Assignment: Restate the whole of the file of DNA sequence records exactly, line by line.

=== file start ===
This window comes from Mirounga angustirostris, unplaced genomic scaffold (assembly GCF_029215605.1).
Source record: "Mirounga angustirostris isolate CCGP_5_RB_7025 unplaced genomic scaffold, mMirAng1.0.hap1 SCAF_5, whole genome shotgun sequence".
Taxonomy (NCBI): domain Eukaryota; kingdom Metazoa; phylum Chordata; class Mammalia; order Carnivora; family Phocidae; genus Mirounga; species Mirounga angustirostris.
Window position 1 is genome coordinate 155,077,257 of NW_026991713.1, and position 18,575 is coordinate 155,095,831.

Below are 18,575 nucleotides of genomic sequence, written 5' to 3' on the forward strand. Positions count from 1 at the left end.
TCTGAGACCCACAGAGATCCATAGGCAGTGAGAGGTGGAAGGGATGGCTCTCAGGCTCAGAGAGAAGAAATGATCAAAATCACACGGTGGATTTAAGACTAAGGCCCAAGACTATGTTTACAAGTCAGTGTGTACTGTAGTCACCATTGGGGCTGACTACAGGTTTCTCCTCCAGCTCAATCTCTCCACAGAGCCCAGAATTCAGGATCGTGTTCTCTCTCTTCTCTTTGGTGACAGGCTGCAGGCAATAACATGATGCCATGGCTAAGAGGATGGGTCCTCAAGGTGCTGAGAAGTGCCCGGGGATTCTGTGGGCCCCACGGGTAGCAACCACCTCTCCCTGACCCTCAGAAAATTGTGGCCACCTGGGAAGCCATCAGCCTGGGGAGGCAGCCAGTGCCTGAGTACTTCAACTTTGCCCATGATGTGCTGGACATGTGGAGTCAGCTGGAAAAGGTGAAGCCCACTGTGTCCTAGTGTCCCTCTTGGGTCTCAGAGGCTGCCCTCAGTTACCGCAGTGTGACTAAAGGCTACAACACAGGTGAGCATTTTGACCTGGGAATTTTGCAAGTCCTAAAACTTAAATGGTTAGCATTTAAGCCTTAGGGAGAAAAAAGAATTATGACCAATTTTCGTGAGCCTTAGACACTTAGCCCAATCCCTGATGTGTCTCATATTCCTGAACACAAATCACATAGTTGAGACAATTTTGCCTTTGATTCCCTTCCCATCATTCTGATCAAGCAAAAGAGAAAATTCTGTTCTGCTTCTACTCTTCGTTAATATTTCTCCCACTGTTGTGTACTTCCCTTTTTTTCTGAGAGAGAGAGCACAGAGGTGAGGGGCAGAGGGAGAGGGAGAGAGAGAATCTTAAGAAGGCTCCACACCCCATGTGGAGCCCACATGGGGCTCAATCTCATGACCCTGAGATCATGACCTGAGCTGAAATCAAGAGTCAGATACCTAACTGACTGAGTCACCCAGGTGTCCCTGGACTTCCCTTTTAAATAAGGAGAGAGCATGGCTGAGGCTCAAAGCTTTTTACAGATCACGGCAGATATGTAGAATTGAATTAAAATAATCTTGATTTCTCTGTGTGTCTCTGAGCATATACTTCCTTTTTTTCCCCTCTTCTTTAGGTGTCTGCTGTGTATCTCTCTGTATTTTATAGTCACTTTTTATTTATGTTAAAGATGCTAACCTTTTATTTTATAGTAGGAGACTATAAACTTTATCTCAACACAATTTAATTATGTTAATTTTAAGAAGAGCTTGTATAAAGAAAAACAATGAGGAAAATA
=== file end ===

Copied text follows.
This window comes from Mirounga angustirostris, unplaced genomic scaffold (assembly GCF_029215605.1).
Source record: "Mirounga angustirostris isolate CCGP_5_RB_7025 unplaced genomic scaffold, mMirAng1.0.hap1 SCAF_5, whole genome shotgun sequence".
Taxonomy (NCBI): domain Eukaryota; kingdom Metazoa; phylum Chordata; class Mammalia; order Carnivora; family Phocidae; genus Mirounga; species Mirounga angustirostris.
Window position 1 is genome coordinate 155,077,257 of NW_026991713.1, and position 18,575 is coordinate 155,095,831.

Below are 18,575 nucleotides of genomic sequence, written 5' to 3' on the forward strand. Positions count from 1 at the left end.
TCTGAGACCCACAGAGATCCATAGGCAGTGAGAGGTGGAAGGGATGGCTCTCAGGCTCAGAGAGAAGAAATGATCAAAATCACACGGTGGATTTAAGACTAAGGCCCAAGACTATGTTTACAAGTCAGTGTGTACTGTAGTCACCATTGGGGCTGACTACAGGTTTCTCCTCCAGCTCAATCTCTCCACAGAGCCCAGAATTCAGGATCGTGTTCTCTCTCTTCTCTTTGGTGACAGGCTGCAGGCAATAACATGATGCCATGGCTAAGAGGATGGGTCCTCAAGGTGCTGAGAAGTGCCCGGGGATTCTGTGGGCCCCACGGGTAGCAACCACCTCTCCCTGACCCTCAGAAAATTGTGGCCACCTGGGAAGCCATCAGCCTGGGGAGGCAGCCAGTGCCTGAGTACTTCAACTTTGCCCATGATGTGCTGGACATGTGGAGTCAGCTGGAAAAGGTGAAGCCCACTGTGTCCTAGTGTCCCTCTTGGGTCTCAGAGGCTGCCCTCAGTTACCGCAGTGTGACTAAAGGCTACAACACAGGTGAGCATTTTGACCTGGGAATTTTGCAAGTCCTAAAACTTAAATGGTTAGCATTTAAGCCTTAGGGAGAAAAAAGAATTATGACCAATTTTCGTGAGCCTTAGACACTTAGCCCAATCCCTGATGTGTCTCATATTCCTGAACACAAATCACATAGTTGAGACAATTTTGCCTTTGATTCCCTTCCCATCATTCTGATCAAGCAAAAGAGAAAATTCTGTTCTGCTTCTACTCTTCGTTAATATTTCTCCCACTGTTGTGTACTTCCCTTTTTTTCTGAGAGAGAGAGCACAGAGGTGAGGGGCAGAGGGAGAGGGAGAGAGAGAATCTTAAGAAGGCTCCACACCCCATGTGGAGCCCACATGGGGCTCAATCTCATGACCCTGAGATCATGACCTGAGCTGAAATCAAGAGTCAGATACCTAACTGACTGAGTCACCCAGGTGTCCCTGGACTTCCCTTTTAAATAAGGAGAGAGCATGGCTGAGGCTCAAAGCTTTTTACAGATCACGGCAGATATGTAGAATTGAATTAAAATAATCTTGATTTCTCTGTGTGTCTCTGAGCATATACTTCCTTTTTTTCCCCTCTTCTTTAGGTGTCTGCTGTGTATCTCTCTGTATTTTATAGTCACTTTTTATTTATGTTAAAGATGCTAACCTTTTATTTTATAGTAGGAGACTATAAACTTTATCTCAACACAATTTAATTATGTTAATTTTAAGAAGAGCTTGTATAAAGAAAAACAATGAGGAAAATA